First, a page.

• CommentTimeJan 29th 2008
     (701.12)
    I'm having a time out until I can learn some manners.
    007 is boring. I always thought he should have been played like a modern version of Sharpe. A soldier doing a job
    not for his country but for the other guys in his unit. Essentially the real 007 was Philby. He was the worlds best secret
    agent that we know about and he was a brit. He even had the charm and wit. He was a true believer and did the best
    possible job. He was also cruel and calculating as well as being a cold blooded murder. Hoover and Nixon gave him a medal
    for fighting communism. Hoover gave it to him in person.
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      CommentAuthorroque
    • CommentTimeJan 29th 2008
     (701.13)
    so far I like Craig's Bond the best, followed by Connery's. Craig seems to come the closest to what I always thought Bond should be-- a man who could do absolutely fucking anything for queen and country without a moral qualm. Connery's more charming, but still kicks ass (the fight scene on the train in From Russia with Love is one of my all-time favorites).

    as others have stated, Brosnan was a great Bond in voice, physicality, and grace, but he got shitty scripts. Goldeneye was the only one that was even tolerable. then, unfortunately he fell prey to the Hollywood need for anorexia and became so stupidly thin he didn't look like he could even lift a gun with one hand. so that shot his credibility, as it were, for me.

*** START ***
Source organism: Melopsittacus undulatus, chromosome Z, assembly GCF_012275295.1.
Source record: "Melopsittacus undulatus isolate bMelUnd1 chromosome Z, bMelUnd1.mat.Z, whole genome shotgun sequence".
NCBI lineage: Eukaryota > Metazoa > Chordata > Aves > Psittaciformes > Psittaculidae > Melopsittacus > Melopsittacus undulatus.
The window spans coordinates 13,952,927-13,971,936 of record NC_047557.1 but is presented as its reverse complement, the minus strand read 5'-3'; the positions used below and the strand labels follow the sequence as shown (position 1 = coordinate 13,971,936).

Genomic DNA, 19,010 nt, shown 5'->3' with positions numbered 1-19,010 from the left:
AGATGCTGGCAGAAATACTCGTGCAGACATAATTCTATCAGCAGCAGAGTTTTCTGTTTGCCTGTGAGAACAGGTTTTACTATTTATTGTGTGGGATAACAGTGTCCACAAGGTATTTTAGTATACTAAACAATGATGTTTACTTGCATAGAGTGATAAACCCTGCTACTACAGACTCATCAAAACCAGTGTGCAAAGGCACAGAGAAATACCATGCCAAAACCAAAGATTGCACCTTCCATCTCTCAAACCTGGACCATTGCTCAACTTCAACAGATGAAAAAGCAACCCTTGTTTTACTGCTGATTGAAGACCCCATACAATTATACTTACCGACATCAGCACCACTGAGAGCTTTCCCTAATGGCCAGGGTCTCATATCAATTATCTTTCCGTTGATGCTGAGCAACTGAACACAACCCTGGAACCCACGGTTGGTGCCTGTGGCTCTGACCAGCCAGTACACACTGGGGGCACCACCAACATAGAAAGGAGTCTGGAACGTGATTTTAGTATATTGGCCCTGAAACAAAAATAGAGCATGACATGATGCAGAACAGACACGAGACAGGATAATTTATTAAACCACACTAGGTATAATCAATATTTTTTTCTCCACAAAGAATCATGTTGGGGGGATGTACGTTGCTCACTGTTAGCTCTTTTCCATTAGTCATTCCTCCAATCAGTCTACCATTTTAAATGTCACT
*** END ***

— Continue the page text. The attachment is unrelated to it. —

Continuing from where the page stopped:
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      CommentAuthorOwsler
    • CommentTimeJan 29th 2008 edited
     (701.14)
    Strangely enough, I'm not a diehard Connery fan. Dalton was the perfect Bond in my mind. Had the charm, the intelligence, the wolfish good looks, but damn he could drop those dead eyes. Craig is pretty good, and CR was a great reboot so to speak, but it still feels a little featherweight. That B/W opening was a nice touch, but felt more Sin City than gritty at the start and kind of ruined that great fight sequence in the toilet. Felt some of the chase sequences were still a little OTT, though they showed off Bond as a thinker over some invulnerable superhero nicely. Yes, they hobbled the 'the bitch is dead' line a little, but quite frankly in this cinematic age, I was surprised they kept it in at all.
  3.  (701.15)
    You guys seem to miss the fact that the Bond of the books is a total basketcase:

    He's deeply mistrustful of women and enjoys rough sex with them, especially the ones who like to be "taken".

    Having to be a "blunt instrument" drives him closer and closer to the edge of nervous breakdown with each successive novel. Fleming didn't soften him at all. He was a killer who was suffering the psychological price and stress of looking over his shoulder all the time for someone more vicious than him who might finally beat him, and then the toil of killing people, even if it's for Queen and Country. He kept musing on what it would take for M to finally sack him and kick him out of the service and thus spare him having to go through that shit again.